Publications

- November 1, 2019: Vol. 31, Number 10

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Investing in rent-controlled apartments

by Randall Zisler

Is it possible to invest successfully in rent-controlled apartments? Not all rent controls are alike, and profiting from rent control depends on the details as well as the timing. Consider an example: Rent control operates in the presence of asymmetric information. How can landlords exploit this market imperfection? Landlords prefer to rent to tenants who stay in an apartment for only a short time because the landlord has the option to adjust the rent upward if the tenant leaves. Tenants, however, have little incentive to reveal their tenancy preference.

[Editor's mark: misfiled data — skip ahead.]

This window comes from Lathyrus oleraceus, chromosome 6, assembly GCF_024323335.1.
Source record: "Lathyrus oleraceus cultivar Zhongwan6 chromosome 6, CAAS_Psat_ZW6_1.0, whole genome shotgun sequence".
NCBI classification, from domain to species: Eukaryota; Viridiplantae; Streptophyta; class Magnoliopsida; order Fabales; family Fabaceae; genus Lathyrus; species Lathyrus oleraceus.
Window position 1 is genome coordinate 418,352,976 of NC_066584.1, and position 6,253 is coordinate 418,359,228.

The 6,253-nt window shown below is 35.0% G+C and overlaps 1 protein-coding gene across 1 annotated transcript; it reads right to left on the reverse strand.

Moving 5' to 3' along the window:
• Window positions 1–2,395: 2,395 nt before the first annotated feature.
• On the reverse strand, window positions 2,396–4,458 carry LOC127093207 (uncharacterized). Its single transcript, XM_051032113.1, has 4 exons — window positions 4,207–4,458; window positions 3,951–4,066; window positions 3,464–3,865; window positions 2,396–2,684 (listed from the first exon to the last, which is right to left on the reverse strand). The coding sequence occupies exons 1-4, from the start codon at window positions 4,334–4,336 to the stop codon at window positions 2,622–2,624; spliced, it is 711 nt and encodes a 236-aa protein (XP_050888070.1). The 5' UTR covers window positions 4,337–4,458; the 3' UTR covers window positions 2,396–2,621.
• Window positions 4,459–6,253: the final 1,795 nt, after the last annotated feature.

Some investors have acquired rent-controlled apartments in jurisdictions that permit the re-establishment of market rents when the tenant defaults or vacates. This control is limited to the duration of the tenancy. These investors realize a higher return if more tenants vacate. Hence, landlords may prefer short-staying tenants. The problem is tenants may have no incentive to reveal their preference for the length of tenancy.

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